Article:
What's New Down Here?

Many years ago, Carlie said to me, "You will never retire--just, someday, you will die." 100% correct. As I am neither retired nor dead, expect to start hearing from me on this site.

First, let me give you an idea what I am involved in and how it ties into Linux. I guess I need to cover a bit of geography so that this makes sense. I'm in Nicaragua or, more explicitly, Estelí, Nicaragua. If you think Nicaragua is in Africa you need to get out a map. (Don't be ashamed--it amazes me how many people think it is.)

Nicaragua is in the middle of Central America. Two Central American countries to the north, two to the south and one sorta beside it. Actually, if you live near the west coast of the US and want to come visit, get on Interstate 5 heading south. Keep going until you come to Hotel Panorama in Estelí. Turn right and I am three blocks down the street on the right.

Now that you know where I am, why I am here is the next question to answer. The best answer is because I want to be. The climate is nice year-round, the people are nice, I can buy fresh fruit and vegetables at the public market a few blocks away and the stress level is very different from where I lived for probably all too many years.

As for what I am involved in, I could offer up a long list including web sites (the most popular is NicaLiving.com but there are lots more). Most of the sites use the Drupal CMS like this site and all run on Linux hosts. One Drupal exception is NicaPlaza.com which uses the Joomla CMS. The big project on my list, however, is not a web site. It's a site alright but it is not on the Internet.

Let's call that site the Geek Ranch. (When I say "let's" I mean us, not everyone. While its primary focus is to appeal to geeks, we will have to call it something else for general marketing.) As far as a site, it is about 265 acres of land in the mountains of the Tisey Preserve near Estelí, Nicaragua.

While there is a lot more to it than just being for geeks, here is the geek angle. The property will have "geek cabinas" scattered around a pine forest within the property. If you want to escape from the rat race for a while--a month, six months, whatever--you will be able to inexpensively rent a private cabina. It will come with Internet connectivity, maid service and all your meals. In other words, no routine responsibilities.

While you can walk over to the restaurant/meeting area to hang out with people, you will be able to hide in your cabina and work on your favorite software project, write a book or whatever private activity you want without interruptions. And if you need a break, you can walk (or ride a horse) around the 265 acres of property, see how the coffee plants are doing, eat an orange or guava right off the tree or just sit on top of a hill and contemplate the world.

You will hear more about the project as it evolves. Today it is just a piece of land, some ideas and two people dedicated to making it a reality. Implementation is where Linux comes in. While Linux isn't going to be used to build the restaurant or cabinas, Linux-based systems will be used to handle a lot of things in the project. Will Linux always be the right answer? We don't know yet but that is going to be part of the fun. That is, I am going to write about things we need to do, the approaches we look at and what we finally end up using.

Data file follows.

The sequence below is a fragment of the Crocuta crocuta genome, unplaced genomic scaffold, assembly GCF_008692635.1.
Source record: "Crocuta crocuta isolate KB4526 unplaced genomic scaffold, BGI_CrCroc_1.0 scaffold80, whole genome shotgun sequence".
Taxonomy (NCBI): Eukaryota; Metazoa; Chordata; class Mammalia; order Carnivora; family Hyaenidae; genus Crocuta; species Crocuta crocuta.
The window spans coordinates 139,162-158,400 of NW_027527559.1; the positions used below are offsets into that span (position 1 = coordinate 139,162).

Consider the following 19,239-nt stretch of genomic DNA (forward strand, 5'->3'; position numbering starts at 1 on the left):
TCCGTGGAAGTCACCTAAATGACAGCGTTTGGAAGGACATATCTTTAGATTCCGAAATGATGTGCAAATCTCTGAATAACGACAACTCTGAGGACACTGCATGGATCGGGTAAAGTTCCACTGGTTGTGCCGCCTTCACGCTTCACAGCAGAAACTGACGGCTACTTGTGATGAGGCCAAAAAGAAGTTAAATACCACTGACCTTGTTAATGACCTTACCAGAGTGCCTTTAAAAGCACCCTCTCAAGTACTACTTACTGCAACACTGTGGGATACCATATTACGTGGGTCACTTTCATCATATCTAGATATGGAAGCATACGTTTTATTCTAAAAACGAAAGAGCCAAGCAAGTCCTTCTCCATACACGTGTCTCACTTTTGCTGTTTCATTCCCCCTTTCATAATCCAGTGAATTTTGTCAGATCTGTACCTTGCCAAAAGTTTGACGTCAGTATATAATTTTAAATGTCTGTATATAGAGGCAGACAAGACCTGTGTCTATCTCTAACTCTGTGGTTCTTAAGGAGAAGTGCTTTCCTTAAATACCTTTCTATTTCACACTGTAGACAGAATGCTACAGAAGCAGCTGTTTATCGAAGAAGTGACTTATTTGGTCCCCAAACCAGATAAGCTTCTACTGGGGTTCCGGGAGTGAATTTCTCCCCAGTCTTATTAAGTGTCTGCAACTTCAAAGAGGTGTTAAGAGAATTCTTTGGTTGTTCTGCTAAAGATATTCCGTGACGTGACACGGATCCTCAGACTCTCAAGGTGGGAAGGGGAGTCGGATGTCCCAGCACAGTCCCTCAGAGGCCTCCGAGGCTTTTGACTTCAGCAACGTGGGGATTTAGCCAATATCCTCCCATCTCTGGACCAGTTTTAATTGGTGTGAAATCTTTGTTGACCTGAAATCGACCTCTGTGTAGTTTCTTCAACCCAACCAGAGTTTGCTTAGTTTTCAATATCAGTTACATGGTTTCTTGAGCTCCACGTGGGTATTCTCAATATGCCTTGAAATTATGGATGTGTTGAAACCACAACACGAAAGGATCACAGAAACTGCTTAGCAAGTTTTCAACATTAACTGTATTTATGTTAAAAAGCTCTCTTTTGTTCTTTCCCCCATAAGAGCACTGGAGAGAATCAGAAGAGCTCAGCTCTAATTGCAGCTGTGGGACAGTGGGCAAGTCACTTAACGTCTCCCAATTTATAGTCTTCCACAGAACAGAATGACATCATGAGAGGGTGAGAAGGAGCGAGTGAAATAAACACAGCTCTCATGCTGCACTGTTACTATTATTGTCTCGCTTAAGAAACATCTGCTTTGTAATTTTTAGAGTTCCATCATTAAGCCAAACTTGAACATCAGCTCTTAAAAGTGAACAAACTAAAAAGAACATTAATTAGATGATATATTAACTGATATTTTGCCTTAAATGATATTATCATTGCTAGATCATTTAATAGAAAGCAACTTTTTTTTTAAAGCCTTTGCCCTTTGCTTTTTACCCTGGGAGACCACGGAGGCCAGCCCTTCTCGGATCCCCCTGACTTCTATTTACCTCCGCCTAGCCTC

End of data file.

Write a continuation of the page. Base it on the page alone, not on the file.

Sometimes I will wander off the core project when I find something interesting to play with. But, the property doesn't even have electricity much less telephone and Internet connectivity today. There are going to be a lot of chances for Linux to help us solve a problem.

Besides me being a Linux addict, there is another reason why Linux will be easier to plug into the lives of people here. Most people here have little to no experience with non-Linux based systems. That means there is no "it is different than what I am used to" stigma when you plop down Linux as a solution.

In any case, consider this the start of an adventure. While the two players on this end right now are Gixia Arauz and myself, there are going to be a lot more. On your end, I hope that when we run into a challenge, I can count on your to push us in the right direction. Together, we will can get this Geek Ranch built for you.


Phil Hughes


Comment viewing options

Select your preferred way to display the comments and click "Save settings" to activate your changes.

Wireless connectivity in Nicaragua

Paul Kassebaum's picture

Check out this wonderful project that aims to lower the cost of internet accessibility:


T&T's not too far, either.

KnowProSE's picture

I'm almost done with inheriting the 93 acres of land here locally, but instead of the Geek Ranch concept which we discussed (for reasons similar to why you decided against Costa Rica), I'll probably sell it off within the next year or two. I'd happily put my shoulder to this as long as you cook now and then... and if I do show up, I'll probably bring a spare coffee pot. :-)

Those organic beans rock.

NOW you're talking my language

Shawn Powers's picture

Mmmmm.... I might come just for the coffee if you keep talking up the beans like that. :)

Shawn is Associate Editor here at Linux Journal, and has been around Linux since the beginning. He has a passion for open source, and he loves to teach. He also drinks too much coffee, which often shows in his writing.

Yeah, the beans I'm talking about...

Taran's picture

were wicked good. Nice body, fairly low acid but the kicker is how the caffeine builds - it's a creeper buzz.

Can I write that? :-)

Local vs. Ours

Phil Hughes's picture

The local (meaning Estelí) organic coffee is great. But, within a month we should have some of our own organic from the Geek Ranch itself. No idea how good it will be but we sure plan to find out.

We were out there doing some work today. Eating an orange off the tree and some guavas is just not what I was used to in Washington state in December. :-)

Phil Hughes